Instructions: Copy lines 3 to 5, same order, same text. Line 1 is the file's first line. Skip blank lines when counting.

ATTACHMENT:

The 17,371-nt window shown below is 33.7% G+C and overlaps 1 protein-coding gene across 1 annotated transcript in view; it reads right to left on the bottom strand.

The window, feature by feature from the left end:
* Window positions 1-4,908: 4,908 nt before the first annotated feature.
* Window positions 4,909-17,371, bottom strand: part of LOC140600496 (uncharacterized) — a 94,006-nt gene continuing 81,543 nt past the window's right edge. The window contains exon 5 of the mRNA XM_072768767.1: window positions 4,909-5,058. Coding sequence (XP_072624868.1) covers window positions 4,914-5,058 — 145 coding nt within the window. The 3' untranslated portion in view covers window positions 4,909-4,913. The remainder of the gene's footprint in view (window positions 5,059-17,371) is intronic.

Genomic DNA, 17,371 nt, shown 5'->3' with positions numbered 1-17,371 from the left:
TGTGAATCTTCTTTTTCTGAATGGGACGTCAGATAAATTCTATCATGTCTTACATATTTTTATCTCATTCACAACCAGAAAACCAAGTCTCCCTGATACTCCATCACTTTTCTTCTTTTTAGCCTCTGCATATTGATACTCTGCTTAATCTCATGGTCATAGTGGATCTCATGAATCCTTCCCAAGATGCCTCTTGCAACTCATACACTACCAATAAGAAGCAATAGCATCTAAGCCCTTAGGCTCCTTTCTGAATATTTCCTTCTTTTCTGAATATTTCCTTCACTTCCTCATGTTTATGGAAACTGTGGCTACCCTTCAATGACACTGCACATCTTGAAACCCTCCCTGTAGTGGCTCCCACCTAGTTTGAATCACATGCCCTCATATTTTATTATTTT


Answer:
* Window positions 1-4,908: 4,908 nt before the first annotated feature.
* Window positions 4,909-17,371, bottom strand: part of LOC140600496 (uncharacterized) — a 94,006-nt gene continuing 81,543 nt past the window's right edge. The window contains exon 5 of the mRNA XM_072768767.1: window positions 4,909-5,058. Coding sequence (XP_072624868.1) covers window positions 4,914-5,058 — 145 coding nt within the window. The 3' untranslated portion in view covers window positions 4,909-4,913. The remainder of the gene's footprint in view (window positions 5,059-17,371) is intronic.

Genomic DNA, 17,371 nt, shown 5'->3' with positions numbered 1-17,371 from the left: